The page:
Home >opinion >Who’ll cry for domestic workers?

Mumbai: On Sunday, Prime Minister Narendra Modi broke down at a Facebook Inc. townhall recalling his mother’s toil as a domestic help. For decades, the poor condition of domestic workers has been a reality in India.

Data from the National Sample Survey Office’s (NSSO) 2011 round shows that domestic workers fare worse in comparison with others employed in the informal sector. For instance, female domestic workers in urban areas earn almost half the wages of their peers in other informal sectors. For men and women in both rural and urban areas, domestic workers earned consistently less.

NSSO classifies the following occupations as domestic labour: housemaid/servant, cook, gardener, gatekeeper/chowkidar/watchman, governess/baby-sitter, tutor, driver and “others".

Women dominate this sector, with their culturally conditioned roles as domestic caregivers fitting well with these occupations. The International Labour Organization (ILO) estimates that close to 53 million people worldwide were employed as domestic workers in 2010, with 83% of them being women. An ILO analysis of 2004-05 NSSO data shows that in India, female housemaids/servants form the largest sub-category amid domestic workers.

Domestic workers also fare poorly in terms of social security. As chart 2 shows, less than one in every five domestic workers receive any kind of paid leave compared with almost half the workers employed in other non-agricultural informal sectors.

India also fares poorly on how it treats its domestic workers when compared with other nations, a 2013 ILO report shows. While Asia and Latin America have a higher proportion of domestic workers, welfare indicators are much better in the latter. In Latin America and the Caribbean, 78% of domestic workers are covered in part under general labour laws and in part under subordinate regulations or specific labour laws. This figure is comparable with that for advanced economies (77%) and Africa (85%), but the figure for Asia and the Pacific is much lower at 66%. The Middle East fares the worst, with 99% of domestic workers not covered under any legislation.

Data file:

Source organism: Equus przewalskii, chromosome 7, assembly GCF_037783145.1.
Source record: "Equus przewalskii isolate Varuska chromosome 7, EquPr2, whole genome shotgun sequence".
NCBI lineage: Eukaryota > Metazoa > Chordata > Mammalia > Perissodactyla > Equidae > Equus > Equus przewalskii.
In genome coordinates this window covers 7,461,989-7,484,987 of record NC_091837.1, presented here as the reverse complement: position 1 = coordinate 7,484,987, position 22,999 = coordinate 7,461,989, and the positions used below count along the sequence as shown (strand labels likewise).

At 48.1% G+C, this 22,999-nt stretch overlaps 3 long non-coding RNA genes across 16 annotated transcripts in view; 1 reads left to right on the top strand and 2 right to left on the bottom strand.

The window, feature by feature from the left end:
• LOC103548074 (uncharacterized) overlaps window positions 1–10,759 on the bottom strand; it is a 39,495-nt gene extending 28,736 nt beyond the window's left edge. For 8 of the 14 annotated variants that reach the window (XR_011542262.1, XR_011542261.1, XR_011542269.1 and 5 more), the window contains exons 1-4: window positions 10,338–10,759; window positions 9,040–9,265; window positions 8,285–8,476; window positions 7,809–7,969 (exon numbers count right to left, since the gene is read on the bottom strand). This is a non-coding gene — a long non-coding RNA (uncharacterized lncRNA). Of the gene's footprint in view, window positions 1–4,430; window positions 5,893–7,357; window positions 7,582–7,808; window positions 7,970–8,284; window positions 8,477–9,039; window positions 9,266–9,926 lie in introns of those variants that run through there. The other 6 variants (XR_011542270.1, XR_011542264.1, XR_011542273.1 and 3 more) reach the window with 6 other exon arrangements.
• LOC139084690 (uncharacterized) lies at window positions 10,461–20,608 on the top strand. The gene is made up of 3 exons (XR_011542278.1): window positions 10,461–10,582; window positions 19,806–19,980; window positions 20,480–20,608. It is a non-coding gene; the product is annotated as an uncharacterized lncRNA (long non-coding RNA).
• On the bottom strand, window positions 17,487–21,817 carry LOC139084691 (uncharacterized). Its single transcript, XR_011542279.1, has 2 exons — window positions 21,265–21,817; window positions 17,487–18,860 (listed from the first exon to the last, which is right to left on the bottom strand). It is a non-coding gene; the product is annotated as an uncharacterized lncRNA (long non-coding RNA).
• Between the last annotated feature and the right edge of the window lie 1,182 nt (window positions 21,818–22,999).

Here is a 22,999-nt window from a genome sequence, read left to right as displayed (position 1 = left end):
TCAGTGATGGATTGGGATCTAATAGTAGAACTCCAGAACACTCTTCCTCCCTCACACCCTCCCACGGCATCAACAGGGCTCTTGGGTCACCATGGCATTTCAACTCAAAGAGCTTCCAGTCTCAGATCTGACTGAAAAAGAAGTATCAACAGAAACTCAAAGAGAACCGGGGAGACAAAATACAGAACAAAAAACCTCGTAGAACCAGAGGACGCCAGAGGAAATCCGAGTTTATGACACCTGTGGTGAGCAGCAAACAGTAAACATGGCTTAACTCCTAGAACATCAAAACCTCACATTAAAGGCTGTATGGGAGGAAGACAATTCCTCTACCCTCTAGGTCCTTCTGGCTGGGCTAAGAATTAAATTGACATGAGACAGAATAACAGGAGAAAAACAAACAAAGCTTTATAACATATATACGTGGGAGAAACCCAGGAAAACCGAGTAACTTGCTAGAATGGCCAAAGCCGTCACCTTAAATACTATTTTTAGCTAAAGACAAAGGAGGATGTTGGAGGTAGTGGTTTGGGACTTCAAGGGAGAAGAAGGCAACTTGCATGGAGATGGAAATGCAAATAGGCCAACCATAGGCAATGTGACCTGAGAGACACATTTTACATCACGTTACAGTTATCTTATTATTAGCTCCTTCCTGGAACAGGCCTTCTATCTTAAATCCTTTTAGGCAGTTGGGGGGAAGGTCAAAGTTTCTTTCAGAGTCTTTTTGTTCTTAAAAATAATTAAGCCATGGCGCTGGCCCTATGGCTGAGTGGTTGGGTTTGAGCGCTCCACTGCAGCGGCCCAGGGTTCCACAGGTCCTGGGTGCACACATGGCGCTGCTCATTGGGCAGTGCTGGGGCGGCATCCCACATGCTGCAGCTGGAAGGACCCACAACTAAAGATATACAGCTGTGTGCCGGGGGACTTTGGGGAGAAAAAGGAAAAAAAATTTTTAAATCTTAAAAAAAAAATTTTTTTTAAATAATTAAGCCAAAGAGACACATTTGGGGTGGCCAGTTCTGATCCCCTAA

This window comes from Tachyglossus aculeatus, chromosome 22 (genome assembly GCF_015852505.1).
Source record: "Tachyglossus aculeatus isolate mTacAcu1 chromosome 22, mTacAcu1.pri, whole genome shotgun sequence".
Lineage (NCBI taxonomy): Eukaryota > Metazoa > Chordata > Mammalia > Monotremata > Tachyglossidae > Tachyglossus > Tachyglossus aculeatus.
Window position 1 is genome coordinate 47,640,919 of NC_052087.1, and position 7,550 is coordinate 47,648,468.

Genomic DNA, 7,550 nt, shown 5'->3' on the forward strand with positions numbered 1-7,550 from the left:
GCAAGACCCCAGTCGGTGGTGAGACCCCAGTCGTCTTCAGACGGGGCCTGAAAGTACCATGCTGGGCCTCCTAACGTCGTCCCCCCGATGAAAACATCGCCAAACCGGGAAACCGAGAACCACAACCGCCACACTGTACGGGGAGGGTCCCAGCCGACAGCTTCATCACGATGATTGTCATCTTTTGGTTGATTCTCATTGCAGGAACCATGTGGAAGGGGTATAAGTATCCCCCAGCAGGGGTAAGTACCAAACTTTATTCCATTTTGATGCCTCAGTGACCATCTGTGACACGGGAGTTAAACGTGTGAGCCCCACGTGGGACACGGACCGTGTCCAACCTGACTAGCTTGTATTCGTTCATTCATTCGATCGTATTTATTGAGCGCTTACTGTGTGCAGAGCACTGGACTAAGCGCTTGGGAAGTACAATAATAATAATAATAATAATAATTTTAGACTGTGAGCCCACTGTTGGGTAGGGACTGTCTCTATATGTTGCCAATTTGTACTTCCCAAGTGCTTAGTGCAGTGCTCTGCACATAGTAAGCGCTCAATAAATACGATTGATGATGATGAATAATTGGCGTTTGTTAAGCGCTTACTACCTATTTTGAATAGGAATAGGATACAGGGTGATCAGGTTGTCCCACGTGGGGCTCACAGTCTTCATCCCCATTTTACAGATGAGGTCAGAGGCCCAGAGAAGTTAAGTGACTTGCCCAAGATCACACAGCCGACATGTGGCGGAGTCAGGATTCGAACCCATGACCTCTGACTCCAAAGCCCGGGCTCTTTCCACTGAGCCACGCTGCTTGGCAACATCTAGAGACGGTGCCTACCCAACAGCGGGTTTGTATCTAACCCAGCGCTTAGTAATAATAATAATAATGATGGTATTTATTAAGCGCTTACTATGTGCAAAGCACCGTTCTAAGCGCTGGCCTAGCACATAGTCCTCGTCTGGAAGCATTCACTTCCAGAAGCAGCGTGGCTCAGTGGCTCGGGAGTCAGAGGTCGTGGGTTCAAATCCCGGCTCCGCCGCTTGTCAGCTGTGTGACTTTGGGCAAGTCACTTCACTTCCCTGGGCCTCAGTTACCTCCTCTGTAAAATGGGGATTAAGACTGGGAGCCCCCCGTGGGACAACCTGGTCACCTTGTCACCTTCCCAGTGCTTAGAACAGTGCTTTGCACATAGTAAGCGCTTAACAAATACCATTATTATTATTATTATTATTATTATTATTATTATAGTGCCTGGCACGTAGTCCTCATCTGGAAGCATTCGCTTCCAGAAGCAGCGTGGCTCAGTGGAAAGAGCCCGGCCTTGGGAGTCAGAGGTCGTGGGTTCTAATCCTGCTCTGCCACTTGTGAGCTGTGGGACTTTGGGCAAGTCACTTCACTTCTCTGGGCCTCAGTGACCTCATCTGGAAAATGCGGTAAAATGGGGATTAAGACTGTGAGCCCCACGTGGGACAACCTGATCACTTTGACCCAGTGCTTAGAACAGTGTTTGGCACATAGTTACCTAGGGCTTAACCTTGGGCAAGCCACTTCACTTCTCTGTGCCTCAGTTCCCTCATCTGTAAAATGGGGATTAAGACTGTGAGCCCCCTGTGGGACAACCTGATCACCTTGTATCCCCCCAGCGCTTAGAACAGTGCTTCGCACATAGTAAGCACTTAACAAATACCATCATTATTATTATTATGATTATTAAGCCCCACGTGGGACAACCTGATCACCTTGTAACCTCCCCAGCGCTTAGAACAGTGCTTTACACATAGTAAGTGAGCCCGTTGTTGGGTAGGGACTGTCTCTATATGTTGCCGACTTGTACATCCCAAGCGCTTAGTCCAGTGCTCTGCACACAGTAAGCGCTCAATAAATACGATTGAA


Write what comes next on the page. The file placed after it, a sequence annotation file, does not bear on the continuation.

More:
The prime minister would do well to note the dismal statistics in the Middle East too. Indian migrant domestic workers constitute a large number of domestic workers in the Middle East, which accounts for 96% of annual labour emigration from the nation. In both Saudi Arabia and Qatar, domestic work was the sector with the highest average working hours (Saudi Arabia at 63.7 hours per week and Qatar at 60 hours per week). A 2015 ILO report points to the role of distress migration in sustaining the supply of domestic labour. There are two main migration routes for female domestic workers: the first from Kerala to the Middle East, the second from Jharkhand to Delhi. Migrant workers, who rely on agents and placement agencies, are doubly vulnerable to exploitation, trafficking and forced labour, especially in the absence of any law regulating the recruitment of domestic workers in India, the report notes.

What is the government doing to improve the lot of domestic workers?

Earlier this year, labour minister Bandaru Dattatreya informed Parliament about India’s failure to ratify ILO’s Convention No. 189 on Decent Work for Domestic Workers as its national laws were not yet in line with the provisions of the convention. However, a draft National Policy for Domestic Workers, currently pending before the cabinet, gives hope: it proposes a minimum wage of 9,000/month for skilled, full-time domestic workers, in addition to 15 days of paid leave in a year and maternity leave. If enacted, this may be a significant step in ensuring equity and reducing the gender gap.

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